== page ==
The first OLEDs

The first OLEDs

The first OLEDs were green as seen in this early example from the University of Arizona. The image on the right is so bright that is appears white.

The First (“Heroic”) Experiments to Generate Light From Organic Materials:Top and Bottom Electrodes/Rectifying Junctions

The first experiments to generate light from organic materials can be traced back to the late 1950s and early 1960’s at places like RCA. These studies were driven by the hypothesis that these materials would act as efficient light sources and would also serve as organic photoconductors.

See Helfrich [1]

People would take highly purified anthracene and cut it very fine, approximately 5mm thick. They would connect these to electrodes and apply between 100 and 1000 volts. If the system did not short there would be light emission. Often there would be a lightning bolt like discharge and you produce graphite instead of light. The high voltages were needed to overcome the internal resistance to charge migration in the organic solid (RS). The relatively large thickness of these slices was an experimental necessity – pin-hole-free ultrathin film deposition technology was not yet available for organic materials. Emission was seen occurring near the cathode, suggesting that charge recombination occurred closer to this electrode than the center of the “device”.

Next they brought the thickness down to 50 microns and used a semitransparent gold electrode. How is light generated? At the anode there is the removal of an electron to create a cation radical state. At the cathode is the addition of an electron to create the anion radical state. These charges need to hop through the organic crystal in order to meet each other somewhere near the center of the device. They undergo an electron transfer between this reduced donor and the oxidized receptor. There is enough excess free energy generated to create the emissive state of anthracene. The key piece is that in the early devices the rate of transport of the positive cation radical or hole state and the transport of the electron rich state where not equal so the recombination occurred near one of the contacting electrodes. This proves to be a real problem for the efficiency of the device.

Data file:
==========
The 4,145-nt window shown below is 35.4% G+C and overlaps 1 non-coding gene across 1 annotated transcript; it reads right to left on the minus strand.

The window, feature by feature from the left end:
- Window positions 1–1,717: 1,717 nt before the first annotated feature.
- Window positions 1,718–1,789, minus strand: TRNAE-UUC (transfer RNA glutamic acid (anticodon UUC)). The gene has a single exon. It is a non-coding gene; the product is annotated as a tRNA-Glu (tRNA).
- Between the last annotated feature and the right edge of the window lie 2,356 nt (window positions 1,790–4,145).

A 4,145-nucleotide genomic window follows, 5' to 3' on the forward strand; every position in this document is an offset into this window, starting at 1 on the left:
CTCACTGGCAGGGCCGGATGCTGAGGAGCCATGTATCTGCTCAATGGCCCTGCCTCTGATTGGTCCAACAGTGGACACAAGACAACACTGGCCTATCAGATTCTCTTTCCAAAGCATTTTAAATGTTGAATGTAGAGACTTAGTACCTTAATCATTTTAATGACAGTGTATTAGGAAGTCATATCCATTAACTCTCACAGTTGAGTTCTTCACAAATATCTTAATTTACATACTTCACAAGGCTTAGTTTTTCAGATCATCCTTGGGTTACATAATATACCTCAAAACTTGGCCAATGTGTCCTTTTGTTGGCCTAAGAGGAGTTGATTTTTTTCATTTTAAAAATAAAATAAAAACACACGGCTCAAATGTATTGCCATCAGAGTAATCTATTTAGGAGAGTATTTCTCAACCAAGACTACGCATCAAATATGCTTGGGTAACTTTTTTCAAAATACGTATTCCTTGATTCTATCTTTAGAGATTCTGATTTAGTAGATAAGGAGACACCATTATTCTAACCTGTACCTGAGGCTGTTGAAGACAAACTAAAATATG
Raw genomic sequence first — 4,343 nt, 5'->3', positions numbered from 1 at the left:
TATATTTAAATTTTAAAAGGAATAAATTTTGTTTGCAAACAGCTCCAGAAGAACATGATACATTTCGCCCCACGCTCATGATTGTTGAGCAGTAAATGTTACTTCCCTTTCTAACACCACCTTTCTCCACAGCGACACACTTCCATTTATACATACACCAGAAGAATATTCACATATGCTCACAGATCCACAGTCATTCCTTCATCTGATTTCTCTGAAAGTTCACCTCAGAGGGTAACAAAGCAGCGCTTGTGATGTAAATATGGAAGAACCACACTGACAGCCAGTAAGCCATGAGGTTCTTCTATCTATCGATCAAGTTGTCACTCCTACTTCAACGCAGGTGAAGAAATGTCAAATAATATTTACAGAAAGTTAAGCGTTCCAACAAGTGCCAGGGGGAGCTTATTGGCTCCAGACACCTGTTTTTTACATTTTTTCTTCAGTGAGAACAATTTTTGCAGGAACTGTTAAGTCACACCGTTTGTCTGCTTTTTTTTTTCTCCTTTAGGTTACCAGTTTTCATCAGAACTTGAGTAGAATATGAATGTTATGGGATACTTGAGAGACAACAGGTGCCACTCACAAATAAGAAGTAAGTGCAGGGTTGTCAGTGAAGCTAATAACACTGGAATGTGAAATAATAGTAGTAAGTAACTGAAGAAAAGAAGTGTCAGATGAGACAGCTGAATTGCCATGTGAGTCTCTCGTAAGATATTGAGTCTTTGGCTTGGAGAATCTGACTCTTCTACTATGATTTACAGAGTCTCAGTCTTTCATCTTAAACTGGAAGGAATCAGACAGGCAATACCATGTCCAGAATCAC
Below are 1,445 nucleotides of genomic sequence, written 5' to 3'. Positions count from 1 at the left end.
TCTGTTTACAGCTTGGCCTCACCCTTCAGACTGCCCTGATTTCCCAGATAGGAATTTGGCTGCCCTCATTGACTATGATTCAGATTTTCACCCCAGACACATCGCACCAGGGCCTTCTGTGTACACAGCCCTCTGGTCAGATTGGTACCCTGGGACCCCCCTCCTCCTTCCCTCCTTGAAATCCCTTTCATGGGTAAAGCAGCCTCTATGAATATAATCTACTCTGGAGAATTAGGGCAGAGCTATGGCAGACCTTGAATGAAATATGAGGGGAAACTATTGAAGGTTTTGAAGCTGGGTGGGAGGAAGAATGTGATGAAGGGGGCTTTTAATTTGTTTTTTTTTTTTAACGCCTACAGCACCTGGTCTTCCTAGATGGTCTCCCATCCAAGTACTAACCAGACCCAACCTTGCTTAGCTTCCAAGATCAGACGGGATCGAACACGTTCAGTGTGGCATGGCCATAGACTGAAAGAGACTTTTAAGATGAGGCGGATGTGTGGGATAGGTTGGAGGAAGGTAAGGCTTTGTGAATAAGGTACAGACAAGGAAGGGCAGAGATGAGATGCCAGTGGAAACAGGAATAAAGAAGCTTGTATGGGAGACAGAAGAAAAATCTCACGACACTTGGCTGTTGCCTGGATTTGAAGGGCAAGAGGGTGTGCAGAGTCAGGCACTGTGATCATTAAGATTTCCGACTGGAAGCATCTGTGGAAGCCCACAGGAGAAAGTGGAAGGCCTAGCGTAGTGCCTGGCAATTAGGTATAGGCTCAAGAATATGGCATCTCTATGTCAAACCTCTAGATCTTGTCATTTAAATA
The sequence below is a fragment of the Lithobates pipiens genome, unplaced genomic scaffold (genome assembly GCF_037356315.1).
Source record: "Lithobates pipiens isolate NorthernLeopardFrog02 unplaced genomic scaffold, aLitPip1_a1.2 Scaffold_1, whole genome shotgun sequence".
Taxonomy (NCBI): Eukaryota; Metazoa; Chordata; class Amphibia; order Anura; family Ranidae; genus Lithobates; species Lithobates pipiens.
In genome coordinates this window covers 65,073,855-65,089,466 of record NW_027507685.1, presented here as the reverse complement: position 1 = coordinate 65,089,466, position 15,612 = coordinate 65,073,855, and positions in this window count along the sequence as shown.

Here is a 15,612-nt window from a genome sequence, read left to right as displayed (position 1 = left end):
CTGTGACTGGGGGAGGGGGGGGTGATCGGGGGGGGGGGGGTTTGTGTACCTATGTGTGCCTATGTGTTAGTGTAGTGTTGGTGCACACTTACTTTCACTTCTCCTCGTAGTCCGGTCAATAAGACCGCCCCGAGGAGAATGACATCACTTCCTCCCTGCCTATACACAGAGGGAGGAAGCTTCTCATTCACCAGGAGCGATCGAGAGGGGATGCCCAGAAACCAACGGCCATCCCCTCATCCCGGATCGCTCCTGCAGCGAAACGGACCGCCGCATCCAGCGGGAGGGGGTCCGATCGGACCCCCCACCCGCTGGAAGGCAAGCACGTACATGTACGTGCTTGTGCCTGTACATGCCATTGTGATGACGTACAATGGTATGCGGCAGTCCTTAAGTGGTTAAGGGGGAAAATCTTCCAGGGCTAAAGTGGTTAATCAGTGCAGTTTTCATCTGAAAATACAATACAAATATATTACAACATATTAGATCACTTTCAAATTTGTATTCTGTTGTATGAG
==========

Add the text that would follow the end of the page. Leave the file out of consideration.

The next step in the evolution of the OLED was to use much thinner slices of anthracene, with a semi-transparent gold anode and a silver paste cathode. Lower drive voltages were required, and light emission through the anode was observed. Despite the relatively high external quantum efficiency of these devices, it was clear that substantial materials development would be necessary before real display devices would be realized. The cited review by Dresner shows a substantial understanding of the physics of these light emitting organic thin films, which extrapolates directly to our understanding of OLEDs today.

The First “Practical” Organic Light Emitting Diodes

The first practical OLEDs was built in the late 1980’s by Ching Tang and Andy Van Slyke at Kodak. This was a revolution for the technology.

C.W. Tang and coworkers at Kodak saw an opportunity to create the first organic light emitting diodes by using spin casting and sublimation deposition of the organic components of the device, with patterned electrodes top and bottom. Each organic layer was ca. 50 nm thick, the Mg:Ag top cathode was of comparable thickness. Transparent conducting oxide (TCO) thin films on glass served as the anode and provided for light to be emitted in a useable fashion for displays. The keys to successful development of these first devices was control of organic film deposition to create a pin-hole free film (high RP) which was thin enough to yield a lower series resistance than the first anthracene devices, providing for light emission with drive voltages under 50 volts.

They started with a glass or plastic substrate with a transparent conductor such as indium tin oxide which can be highly doped and be highly conductive yet maintain transparency in the visible wavelength region. They deposited a hole transport layer typically some tri arylamine or in the early versions a polymer called poly vinyl carbazol; something that is easily oxidized at this transparent conductor.

Next we add an electron transport layer and the total thickness has been reduced down to 100 nm. This was a technological advance because you were no longer having to slice single crystal anthracene really thin with a razor knife instead you are vapor depositing molecules in a vacuum system on top of this transparent conductor. This also solved another problem. When you deposit two successive layers there are fewer pin holes that create a dead short circuit between the anode and cathode.

Finally the top electrode is something like aluminum, magnesium, silver alloy or even an electropositive metal such as calcium. The hole transparent layer was a spin coated polymer. This produced about 15 candelas per square meter. A typical CRT computer screen operates with 100-200 candelas per square meter. So this was a dim but visible light. Aluminum tris quinalate was used as both the electron transport and emissive layer.

See Tang C.W. [2] [3]


  • Vacuum deposition enabled thin electron transport layer
  • Hole transport layer was spin-coated polymer: 10 – 20 V, 15cd/m2 brightness
  • All vacuum device: 10 – 20 V, 100 cd/m2 using Alq3 emission layer


  1. W.Helfrich & W.G. Sneider Phys. Rev. Lett. 14(7), 229 (1965)
  2. Tang and S.A. VanSlyke Appl. Phys. Lett. 51, 913(1987)
  3. C.W. Tang, U.S. Patent # 4,356,429 (1980)

This article is licensed under the GNU Free Documentation License. It uses material from the article "".

Licensed under the Creative Commons Attribution-ShareAlike 2.5 License